Billeder på siden

mental conviction of something nobler. Faith is equally opposed to su perstition; since it rests on the understanding of truth, whilst superstition must have something to please the sight: religion addresses the conscience and reason, superstition addresses the senses: accordingly when men lost faith, or clear conviction of an invisible God, they made a sensible image like to corruptible man, and birds, and four-footed beasts and creeping things. (Romans i.)

In like manner, when men forget to regard mentally the truths of Christianity, they have pictures and relics: this is superstition or sight, in opposition to understanding and principle, which say-" whom having not seen, we love." So that faith is opposed to passion, sense, and superstition; in other words, it is enlightened reason. It looks at the things which are not seen by the bodily eye; but which are appreciated by the eye of faith, or understanding. That such is its meaning, may further be made obvious by the following instance, in which the Redeemer employs faith and understanding in reference to the very same thing: thus proving that the terms mean the same. "Then said Jesus unto them, beware of the leaven of the Pharisees and of the Sadducees. And they reasoned among themselves, saying, it is because we have taken no bread. Which when Jesus perceived, he said unto them, O ye of LITTLE FAITH; -do ye not yet UNDERSTAND?-How is it that ye do not UNDERSTAND that I spake it not to you concerning bread. Then UNDERSTOOD they how he bade them beware of the doctrine of the Pharisees and Scribes." -(Matt. xvi. 6-12.)

By "faith" then, our Lord meant perception, insight or understanding of his spiritual meaning. Their little faith, was little understanding:slowness of heart or judgment to perceive the truth: hence, in another place we read, "fools and slow of heart to believe," (Luke xxiv. 25.) wherein our Lord reproaches the dulness of his disciples, in not seeing into the meaning and application of prophecy. "Then opened he their understandings, that they might understand the Scriptures," in other words, that he might increase their faith. When Peter was sinking, Jesus 66 stretched forth his hand and said, O thou of little faith, wherefore didst thou doubt ?"-(Matt. 14, 31.) How is it thou understandest not who I am; and that, therefore, there is no reason to fear?

This view of faith, as intelligent insight or perception of the truth is incidentally illustrated if not confirmed, by no less a master in Israel than William Tyndale, one of the early English reformers; who speaking of that passage, John xvi. 9.-The Comforter shall convict the world "of sin because they believe not on me," observes "he shall rebuke the world for lack of true judgment, and discretion to judge." And this writer proceeds on this principle to advocate the duty of seeing into the grounds and nature of spiritual religion, as the only defence against the bondage of forms, and the blindness of overlooking the real claims of the Saviour. "Wherefore beloved reader, inasmuch as the Holy Ghost rebuketh the world for lack of judgment; and inasmuch also as their ignorance is without excuse before whose faces enough is set to judge by, if they would open their eyes to see, and not captivate their understanding to believe lies and inasmuch as the spiritual judgeth all things-wherefore it is time to awake and see every man with his own eyes." But a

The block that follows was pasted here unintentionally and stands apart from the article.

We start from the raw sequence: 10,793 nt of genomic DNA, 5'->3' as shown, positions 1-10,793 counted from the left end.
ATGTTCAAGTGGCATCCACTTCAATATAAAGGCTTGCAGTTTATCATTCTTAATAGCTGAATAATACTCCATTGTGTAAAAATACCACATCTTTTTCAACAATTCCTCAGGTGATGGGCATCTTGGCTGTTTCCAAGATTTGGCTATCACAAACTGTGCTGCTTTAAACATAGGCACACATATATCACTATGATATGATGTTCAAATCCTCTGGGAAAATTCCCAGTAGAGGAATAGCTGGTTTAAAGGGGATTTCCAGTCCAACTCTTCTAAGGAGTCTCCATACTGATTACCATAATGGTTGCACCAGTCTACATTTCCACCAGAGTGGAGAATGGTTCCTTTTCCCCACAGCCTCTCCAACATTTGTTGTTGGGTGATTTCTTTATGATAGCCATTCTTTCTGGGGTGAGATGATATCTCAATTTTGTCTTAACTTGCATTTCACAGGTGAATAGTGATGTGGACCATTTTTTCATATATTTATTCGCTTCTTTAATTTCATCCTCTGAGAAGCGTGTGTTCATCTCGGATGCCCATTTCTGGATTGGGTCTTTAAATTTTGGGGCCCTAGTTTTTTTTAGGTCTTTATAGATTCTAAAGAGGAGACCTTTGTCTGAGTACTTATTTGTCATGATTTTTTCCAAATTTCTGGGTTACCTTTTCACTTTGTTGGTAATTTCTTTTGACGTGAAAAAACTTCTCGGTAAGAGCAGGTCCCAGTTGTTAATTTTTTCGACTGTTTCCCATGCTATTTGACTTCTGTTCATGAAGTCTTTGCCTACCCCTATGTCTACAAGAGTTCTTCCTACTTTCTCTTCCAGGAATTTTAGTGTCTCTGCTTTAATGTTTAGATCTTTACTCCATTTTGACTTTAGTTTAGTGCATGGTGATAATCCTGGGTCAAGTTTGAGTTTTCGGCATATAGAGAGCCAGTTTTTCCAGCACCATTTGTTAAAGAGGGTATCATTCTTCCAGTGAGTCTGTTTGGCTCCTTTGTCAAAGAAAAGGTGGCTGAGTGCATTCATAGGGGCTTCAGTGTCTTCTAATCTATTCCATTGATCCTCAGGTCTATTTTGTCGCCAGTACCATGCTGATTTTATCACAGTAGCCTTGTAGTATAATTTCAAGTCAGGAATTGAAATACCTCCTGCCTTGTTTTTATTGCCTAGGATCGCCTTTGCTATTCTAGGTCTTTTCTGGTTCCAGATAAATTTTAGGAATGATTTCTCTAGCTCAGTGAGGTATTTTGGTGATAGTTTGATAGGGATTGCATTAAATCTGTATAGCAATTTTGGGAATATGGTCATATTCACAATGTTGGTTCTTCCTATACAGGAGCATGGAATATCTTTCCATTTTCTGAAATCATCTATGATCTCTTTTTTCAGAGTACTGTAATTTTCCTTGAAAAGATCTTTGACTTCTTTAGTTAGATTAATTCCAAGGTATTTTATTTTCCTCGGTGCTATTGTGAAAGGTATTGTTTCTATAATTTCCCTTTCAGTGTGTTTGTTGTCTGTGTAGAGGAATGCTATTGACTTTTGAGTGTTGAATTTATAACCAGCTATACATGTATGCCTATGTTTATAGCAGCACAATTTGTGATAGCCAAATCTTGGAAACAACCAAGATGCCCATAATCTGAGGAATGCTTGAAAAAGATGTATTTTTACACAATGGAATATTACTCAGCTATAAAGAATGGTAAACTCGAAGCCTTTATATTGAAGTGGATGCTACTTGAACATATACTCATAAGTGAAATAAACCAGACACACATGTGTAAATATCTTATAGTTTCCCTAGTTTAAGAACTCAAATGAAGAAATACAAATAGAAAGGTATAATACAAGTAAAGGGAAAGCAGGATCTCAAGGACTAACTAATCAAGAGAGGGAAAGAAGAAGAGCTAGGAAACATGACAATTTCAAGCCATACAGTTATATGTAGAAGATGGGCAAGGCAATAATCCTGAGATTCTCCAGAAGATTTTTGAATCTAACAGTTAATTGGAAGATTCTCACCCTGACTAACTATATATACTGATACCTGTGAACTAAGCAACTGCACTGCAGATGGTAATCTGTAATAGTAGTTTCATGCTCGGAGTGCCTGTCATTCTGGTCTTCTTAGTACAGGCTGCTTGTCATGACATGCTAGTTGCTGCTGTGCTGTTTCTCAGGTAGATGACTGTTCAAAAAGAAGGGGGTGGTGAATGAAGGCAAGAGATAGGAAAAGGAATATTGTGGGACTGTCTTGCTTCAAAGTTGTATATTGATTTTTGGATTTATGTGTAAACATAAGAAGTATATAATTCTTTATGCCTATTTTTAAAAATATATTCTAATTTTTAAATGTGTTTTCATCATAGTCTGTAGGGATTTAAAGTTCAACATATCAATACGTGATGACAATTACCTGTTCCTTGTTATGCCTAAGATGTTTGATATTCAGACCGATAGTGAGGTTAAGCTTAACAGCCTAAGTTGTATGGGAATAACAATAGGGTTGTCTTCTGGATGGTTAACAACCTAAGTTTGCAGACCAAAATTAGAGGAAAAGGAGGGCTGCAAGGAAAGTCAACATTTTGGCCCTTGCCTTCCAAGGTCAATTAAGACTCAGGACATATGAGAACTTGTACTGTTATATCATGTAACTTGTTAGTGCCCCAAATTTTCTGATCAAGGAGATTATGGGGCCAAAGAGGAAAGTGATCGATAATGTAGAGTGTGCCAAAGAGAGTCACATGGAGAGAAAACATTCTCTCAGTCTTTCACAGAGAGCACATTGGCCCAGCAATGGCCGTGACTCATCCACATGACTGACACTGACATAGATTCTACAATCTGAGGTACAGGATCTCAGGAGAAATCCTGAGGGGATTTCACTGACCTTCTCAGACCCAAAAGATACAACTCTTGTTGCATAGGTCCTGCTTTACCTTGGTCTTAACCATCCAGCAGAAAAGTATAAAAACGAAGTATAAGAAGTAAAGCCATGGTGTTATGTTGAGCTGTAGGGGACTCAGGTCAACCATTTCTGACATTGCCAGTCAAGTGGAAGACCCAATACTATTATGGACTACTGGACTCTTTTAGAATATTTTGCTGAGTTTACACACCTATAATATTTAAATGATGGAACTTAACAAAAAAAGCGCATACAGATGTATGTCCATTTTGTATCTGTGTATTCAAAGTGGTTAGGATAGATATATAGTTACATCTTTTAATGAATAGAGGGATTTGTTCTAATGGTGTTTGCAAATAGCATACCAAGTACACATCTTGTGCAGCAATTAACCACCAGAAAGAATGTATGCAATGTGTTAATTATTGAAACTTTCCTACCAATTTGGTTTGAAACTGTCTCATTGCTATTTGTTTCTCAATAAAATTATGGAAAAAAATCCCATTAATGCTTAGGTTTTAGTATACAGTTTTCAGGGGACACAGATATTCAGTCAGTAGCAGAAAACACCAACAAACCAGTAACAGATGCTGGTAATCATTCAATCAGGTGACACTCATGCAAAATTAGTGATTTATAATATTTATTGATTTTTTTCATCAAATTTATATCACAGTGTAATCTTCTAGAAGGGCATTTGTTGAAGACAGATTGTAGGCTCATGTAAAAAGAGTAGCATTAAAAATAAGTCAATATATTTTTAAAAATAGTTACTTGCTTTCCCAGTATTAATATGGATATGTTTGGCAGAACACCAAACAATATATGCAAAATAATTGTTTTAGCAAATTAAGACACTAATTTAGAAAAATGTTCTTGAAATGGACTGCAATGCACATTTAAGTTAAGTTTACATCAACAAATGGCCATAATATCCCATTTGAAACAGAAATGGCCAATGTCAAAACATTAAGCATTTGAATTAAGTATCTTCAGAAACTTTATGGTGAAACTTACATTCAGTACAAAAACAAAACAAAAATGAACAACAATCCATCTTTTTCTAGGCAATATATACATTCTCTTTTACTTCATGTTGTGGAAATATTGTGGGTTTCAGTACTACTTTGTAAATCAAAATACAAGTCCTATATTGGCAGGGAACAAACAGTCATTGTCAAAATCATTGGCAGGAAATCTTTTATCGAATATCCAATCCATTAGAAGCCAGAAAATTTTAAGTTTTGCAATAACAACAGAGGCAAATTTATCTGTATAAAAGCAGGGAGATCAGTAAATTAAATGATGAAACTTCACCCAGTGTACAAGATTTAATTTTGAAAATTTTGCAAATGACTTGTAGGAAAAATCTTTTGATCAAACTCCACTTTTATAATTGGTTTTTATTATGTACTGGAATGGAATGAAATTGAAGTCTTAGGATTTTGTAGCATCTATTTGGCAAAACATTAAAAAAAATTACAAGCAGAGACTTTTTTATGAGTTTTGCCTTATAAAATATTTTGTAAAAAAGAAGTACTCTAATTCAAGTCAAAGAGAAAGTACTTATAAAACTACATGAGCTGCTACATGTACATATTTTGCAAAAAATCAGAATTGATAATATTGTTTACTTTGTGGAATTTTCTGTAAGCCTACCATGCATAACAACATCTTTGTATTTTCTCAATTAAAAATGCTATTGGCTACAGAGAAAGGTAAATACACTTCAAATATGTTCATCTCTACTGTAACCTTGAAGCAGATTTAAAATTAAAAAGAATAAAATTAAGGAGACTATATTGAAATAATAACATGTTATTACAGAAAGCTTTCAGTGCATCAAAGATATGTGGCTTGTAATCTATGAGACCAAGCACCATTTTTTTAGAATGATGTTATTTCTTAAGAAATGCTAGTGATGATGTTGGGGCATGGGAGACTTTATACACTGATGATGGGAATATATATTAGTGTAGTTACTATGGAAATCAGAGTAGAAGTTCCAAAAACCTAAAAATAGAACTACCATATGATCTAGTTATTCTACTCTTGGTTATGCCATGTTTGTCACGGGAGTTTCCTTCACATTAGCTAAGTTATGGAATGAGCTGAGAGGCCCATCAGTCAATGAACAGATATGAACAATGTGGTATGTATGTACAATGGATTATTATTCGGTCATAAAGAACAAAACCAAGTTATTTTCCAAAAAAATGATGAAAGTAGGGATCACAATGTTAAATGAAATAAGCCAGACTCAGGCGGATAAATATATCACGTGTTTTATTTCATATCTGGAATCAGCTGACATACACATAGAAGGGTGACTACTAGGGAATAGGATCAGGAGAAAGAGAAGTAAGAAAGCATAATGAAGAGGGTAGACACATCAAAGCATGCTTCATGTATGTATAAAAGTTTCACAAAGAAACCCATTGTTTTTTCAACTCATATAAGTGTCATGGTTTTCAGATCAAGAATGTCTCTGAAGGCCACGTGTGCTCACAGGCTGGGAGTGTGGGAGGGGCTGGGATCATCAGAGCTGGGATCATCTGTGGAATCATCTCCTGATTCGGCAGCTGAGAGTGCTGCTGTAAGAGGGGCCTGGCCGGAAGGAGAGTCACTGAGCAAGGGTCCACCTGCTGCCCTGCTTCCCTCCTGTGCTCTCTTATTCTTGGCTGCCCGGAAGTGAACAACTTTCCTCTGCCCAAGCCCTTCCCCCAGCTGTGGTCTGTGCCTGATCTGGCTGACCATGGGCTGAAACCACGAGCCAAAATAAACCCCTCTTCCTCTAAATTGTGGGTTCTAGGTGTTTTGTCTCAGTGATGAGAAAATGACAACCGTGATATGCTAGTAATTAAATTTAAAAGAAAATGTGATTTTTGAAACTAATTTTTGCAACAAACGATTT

greater authority thus condemns the Jews-"their eyes they have closed; lest they should see with their eyes, and understand, and be converted." -(Matt. xiii. 15.)

Whenever persons misunderstood the emblems of this great teacher, and took them for a reality,—as the woman of Samaria respecting the water he should give ;-(John iv. 15.) the disciples respecting the meat he had which they knew not of-(John iv. 32.) respecting the leaven of the Pharisees-(Matt. xvi. 6.) the Jews, respecting the giving of his flesh to eat (John vi. 52.) whenever such mistakes occurred, there was little faith; that is, little understanding. So now, when priests give his flesh to eat, and say we must have it in their wafer or bread; or when they would have us born again of water at the font; IT IS NOT FAITH, BUT STUPIDITY THEY REQUIRE. They wish us to enact over again, the littleness of faith, or want of insight which the Saviour condemned.

Faith then, in the gospel, means reason or understanding; it is a name for wisdom, or the exercise of wisdom; but the Church, i. e. priests, have degraded faith into folly, that we may be foolish enough to have faith in them: which would indeed be the height of folly.

Let it therefore be stored up as a maxim of the highest consequence, that Christian faith is enlightened conviction; that to believe, is to see into and recognise a truth: whilst that spurious faith advocated as the buttress of superstition, is the blind leading the blind-into a ditch.

To believe in Jesus Christ, is to understand what he is and what he came for, and to accept him in that capacity.

We must ourselves judge and appreciate what he says, that we may understand the forcibleness of right words, and learn the meaning of that saying," HE SPAKE AS ONE HAVING AUTHORITY, and not as the scribes."

He was no timid second-hand teacher, appealing to this and that Rabbi; the only earthly Rabbi he appealed to, was man's conscience; and the authority he spoke with, was not the dictation of one aspiring to lord it over his fellows; but the authority of self-witnessing truths, that were therefore authoritative because they awakened, and commended themselves to, man's deepest thoughts and loftiest desires.